It also said that the Vatican Congregation for Saints’ Causes "tells us all that is holding up the cause is the letter from the bishop of Peoria reopening the cause he closed two years ago."
With the Peoria Diocese’s announcement of the petition, the New York Archdiocese said it was pleased to learn "there appears to be progress" on "a cause for which we have all worked hard."
The future archbishop was born May 8, 1885, in El Paso to Delia and Newt Sheen. The family moved to Peoria so that Fulton and his brothers could attend St. Mary Cathedral Grade School and Spalding Institute. Fulton made his first Communion at the cathedral and was a regular altar server in the sanctuary.
At his ordination, Archbishop Sheen consecrated his priesthood to the Blessed Virgin Mary before a statue of Our Lady that is still revered in the cathedral.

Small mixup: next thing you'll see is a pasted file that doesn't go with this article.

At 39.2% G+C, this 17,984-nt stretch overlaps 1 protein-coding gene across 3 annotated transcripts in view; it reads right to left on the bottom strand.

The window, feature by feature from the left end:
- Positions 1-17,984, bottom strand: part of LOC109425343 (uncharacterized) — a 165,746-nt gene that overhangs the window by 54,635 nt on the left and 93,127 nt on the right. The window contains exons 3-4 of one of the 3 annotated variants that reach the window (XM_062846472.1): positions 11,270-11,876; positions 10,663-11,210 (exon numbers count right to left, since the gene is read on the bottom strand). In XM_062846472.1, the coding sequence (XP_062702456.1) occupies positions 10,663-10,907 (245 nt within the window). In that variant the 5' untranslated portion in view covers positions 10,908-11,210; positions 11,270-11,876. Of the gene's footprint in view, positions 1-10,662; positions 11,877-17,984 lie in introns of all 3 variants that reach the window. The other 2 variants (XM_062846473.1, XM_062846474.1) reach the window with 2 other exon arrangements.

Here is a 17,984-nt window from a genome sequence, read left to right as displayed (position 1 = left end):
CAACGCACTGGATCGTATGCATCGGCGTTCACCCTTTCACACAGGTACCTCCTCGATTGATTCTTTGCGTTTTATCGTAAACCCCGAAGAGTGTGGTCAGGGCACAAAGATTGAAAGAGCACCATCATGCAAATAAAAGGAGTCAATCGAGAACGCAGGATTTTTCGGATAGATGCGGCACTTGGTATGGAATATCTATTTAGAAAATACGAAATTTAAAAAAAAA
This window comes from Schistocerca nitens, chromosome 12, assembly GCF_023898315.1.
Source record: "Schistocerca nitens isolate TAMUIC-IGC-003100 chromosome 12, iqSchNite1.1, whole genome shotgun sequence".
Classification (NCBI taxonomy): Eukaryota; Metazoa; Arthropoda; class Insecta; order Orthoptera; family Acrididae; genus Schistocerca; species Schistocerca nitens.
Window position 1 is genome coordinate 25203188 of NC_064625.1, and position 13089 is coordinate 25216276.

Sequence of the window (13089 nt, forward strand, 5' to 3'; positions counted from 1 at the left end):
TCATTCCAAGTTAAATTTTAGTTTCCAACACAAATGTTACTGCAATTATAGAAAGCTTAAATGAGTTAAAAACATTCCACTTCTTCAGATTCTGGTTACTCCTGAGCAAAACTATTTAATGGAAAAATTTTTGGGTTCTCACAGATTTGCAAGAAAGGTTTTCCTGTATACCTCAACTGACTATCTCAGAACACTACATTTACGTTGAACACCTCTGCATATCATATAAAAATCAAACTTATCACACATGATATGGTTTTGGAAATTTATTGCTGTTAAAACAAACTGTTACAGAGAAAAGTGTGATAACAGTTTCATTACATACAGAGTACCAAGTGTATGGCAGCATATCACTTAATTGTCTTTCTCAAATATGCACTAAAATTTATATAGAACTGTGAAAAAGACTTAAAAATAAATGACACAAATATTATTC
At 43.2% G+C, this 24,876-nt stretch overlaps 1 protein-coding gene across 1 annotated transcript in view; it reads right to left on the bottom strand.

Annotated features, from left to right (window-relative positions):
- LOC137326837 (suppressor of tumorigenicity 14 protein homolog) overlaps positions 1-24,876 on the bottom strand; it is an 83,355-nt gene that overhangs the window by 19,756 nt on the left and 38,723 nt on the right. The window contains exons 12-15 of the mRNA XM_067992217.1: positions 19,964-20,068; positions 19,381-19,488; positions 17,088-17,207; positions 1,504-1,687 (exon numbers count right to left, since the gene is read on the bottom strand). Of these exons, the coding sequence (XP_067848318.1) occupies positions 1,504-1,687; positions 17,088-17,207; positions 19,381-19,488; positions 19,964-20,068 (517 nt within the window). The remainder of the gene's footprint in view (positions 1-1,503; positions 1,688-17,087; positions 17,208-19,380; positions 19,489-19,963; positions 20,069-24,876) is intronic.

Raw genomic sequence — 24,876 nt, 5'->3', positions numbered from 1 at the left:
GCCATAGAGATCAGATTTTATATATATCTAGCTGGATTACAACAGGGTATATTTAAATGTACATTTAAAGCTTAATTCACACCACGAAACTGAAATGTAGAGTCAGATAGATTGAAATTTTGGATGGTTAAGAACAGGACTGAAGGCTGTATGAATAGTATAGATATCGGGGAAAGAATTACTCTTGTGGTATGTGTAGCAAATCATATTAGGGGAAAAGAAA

After completing his advanced studies in Europe, he returned to priestly ministry in Peoria until his bishop released him to teach at The Catholic University of America in Washington where he remained on the faculty for nearly 30 years.
Archbishop Sheen became a pioneer in radio and television, winning the 1951 Emmy for outstanding television personality for his show "Life is Worth Living." Throughout the 1950s and 1960s, he was an advocate for the church’s missionary work through his leadership of the Propagation of the Faith in the U.S. He served as bishop of Rochester from 1966 to 1969 and spent his final years preaching retreats and missions.